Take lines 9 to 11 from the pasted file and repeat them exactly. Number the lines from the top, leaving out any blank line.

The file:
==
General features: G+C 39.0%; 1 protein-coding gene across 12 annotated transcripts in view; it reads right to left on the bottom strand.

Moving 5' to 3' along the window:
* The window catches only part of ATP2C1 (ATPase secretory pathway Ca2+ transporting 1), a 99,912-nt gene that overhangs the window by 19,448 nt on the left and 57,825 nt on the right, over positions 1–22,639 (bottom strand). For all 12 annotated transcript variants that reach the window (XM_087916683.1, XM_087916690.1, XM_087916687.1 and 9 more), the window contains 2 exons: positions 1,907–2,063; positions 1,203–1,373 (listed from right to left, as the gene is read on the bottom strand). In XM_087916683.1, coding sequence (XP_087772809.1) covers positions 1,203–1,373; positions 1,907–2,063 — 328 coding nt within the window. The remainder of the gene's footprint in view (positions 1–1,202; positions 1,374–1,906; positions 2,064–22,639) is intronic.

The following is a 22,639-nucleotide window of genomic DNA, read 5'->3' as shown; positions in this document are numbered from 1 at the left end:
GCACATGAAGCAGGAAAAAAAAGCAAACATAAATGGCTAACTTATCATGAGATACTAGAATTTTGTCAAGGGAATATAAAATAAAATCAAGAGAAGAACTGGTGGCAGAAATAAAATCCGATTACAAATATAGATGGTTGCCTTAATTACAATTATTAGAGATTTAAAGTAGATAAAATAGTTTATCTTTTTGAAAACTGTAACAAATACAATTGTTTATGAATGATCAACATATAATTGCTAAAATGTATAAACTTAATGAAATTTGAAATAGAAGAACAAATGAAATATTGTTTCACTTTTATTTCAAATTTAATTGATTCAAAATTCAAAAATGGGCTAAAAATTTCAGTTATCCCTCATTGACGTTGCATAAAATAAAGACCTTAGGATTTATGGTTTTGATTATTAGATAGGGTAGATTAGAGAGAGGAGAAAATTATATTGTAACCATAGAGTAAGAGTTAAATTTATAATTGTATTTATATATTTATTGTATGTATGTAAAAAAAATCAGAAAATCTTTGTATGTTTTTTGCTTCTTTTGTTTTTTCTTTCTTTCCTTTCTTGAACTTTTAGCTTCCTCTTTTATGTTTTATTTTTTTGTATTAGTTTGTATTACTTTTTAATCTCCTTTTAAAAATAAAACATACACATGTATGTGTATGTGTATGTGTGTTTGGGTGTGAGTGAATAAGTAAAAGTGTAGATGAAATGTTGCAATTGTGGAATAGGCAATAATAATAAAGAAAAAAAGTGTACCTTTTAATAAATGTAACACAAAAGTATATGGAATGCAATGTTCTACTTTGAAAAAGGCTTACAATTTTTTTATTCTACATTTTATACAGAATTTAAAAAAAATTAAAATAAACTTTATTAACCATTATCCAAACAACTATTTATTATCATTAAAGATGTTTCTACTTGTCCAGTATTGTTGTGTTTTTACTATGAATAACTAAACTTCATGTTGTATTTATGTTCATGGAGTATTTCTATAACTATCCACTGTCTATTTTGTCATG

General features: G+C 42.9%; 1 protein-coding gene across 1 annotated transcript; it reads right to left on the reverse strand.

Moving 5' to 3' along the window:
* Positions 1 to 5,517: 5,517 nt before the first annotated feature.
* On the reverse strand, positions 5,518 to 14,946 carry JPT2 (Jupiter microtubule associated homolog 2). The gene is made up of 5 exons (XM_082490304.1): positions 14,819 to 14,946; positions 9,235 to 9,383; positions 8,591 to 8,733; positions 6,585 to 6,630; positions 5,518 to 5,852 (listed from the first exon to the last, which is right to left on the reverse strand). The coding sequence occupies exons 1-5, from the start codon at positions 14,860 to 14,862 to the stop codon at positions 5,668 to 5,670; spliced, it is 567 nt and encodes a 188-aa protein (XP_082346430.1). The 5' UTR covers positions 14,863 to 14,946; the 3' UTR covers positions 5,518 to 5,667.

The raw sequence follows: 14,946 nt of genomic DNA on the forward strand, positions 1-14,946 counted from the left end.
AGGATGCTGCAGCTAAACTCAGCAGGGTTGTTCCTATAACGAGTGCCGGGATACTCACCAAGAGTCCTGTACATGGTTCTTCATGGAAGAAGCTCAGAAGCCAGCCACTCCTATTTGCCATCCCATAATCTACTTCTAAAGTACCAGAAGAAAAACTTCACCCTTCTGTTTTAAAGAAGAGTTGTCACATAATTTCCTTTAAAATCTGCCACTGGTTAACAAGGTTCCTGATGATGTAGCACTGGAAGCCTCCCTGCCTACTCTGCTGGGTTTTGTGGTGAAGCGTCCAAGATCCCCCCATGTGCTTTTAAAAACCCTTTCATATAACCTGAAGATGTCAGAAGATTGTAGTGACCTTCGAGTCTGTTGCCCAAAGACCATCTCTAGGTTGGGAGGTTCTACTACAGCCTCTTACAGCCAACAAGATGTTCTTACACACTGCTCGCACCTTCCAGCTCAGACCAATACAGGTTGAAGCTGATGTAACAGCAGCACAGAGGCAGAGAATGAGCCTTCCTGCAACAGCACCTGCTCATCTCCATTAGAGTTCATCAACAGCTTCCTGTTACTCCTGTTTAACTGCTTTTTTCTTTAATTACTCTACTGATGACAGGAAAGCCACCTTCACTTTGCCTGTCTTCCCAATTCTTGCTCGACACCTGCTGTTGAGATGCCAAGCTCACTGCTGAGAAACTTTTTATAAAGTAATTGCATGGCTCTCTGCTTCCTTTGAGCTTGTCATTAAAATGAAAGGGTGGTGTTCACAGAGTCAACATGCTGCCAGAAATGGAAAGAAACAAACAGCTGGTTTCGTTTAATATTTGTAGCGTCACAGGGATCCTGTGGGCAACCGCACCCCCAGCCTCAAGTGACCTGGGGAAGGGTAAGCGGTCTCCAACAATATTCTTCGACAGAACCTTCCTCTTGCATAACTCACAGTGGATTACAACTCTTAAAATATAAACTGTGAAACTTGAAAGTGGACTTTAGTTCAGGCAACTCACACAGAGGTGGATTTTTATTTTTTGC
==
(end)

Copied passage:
* On the reverse strand, positions 5,518 to 14,946 carry JPT2 (Jupiter microtubule associated homolog 2). The gene is made up of 5 exons (XM_082490304.1): positions 14,819 to 14,946; positions 9,235 to 9,383; positions 8,591 to 8,733; positions 6,585 to 6,630; positions 5,518 to 5,852 (listed from the first exon to the last, which is right to left on the reverse strand). The coding sequence occupies exons 1-5, from the start codon at positions 14,860 to 14,862 to the stop codon at positions 5,668 to 5,670; spliced, it is 567 nt and encodes a 188-aa protein (XP_082346430.1). The 5' UTR covers positions 14,863 to 14,946; the 3' UTR covers positions 5,518 to 5,667.

The raw sequence follows: 14,946 nt of genomic DNA on the forward strand, positions 1-14,946 counted from the left end.
AGGATGCTGCAGCTAAACTCAGCAGGGTTGTTCCTATAACGAGTGCCGGGATACTCACCAAGAGTCCTGTACATGGTTCTTCATGGAAGAAGCTCAGAAGCCAGCCACTCCTATTTGCCATCCCATAATCTACTTCTAAAGTACCAGAAGAAAAACTTCACCCTTCTGTTTTAAAGAAGAGTTGTCACATAATTTCCTTTAAAATCTGCCACTGGTTAACAAGGTTCCTGATGATGTAGCACTGGAAGCCTCCCTGCCTACTCTGCTGGGTTTTGTGGTGAAGCGTCCAAGATCCCCCCATGTGCTTTTAAAAACCCTTTCATATAACCTGAAGATGTCAGAAGATTGTAGTGACCTTCGAGTCTGTTGCCCAAAGACCATCTCTAGGTTGGGAGGTTCTACTACAGCCTCTTACAGCCAACAAGATGTTCTTACACACTGCTCGCACCTTCCAGCTCAGACCAATACAGGTTGAAGCTGATGTAACAGCAGCACAGAGGCAGAGAATGAGCCTTCCTGCAACAGCACCTGCTCATCTCCATTAGAGTTCATCAACAGCTTCCTGTTACTCCTGTTTAACTGCTTTTTTCTTTAATTACTCTACTGATGACAGGAAAGCCACCTTCACTTTGCCTGTCTTCCCAATTCTTGCTCGACACCTGCTGTTGAGATGCCAAGCTCACTGCTGAGAAACTTTTTATAAAGTAATTGCATGGCTCTCTGCTTCCTTTGAGCTTGTCATTAAAATGAAAGGGTGGTGTTCACAGAGTCAACATGCTGCCAGAAATGGAAAGAAACAAACAGCTGGTTTCGTTTAATATTTGTAGCGTCACAGGGATCCTGTGGGCAACCGCACCCCCAGCCTCAAGTGACCTGGGGAAGGGTAAGCGGTCTCCAACAATATTCTTCGACAGAACCTTCCTCTTGCATAACTCACAGTGGATTACAACTCTTAAAATATAAACTGTGAAACTTGAAAGTGGACTTTAGTTCAGGCAACTCACACAGAGGTGGATTTTTATTTTTTGC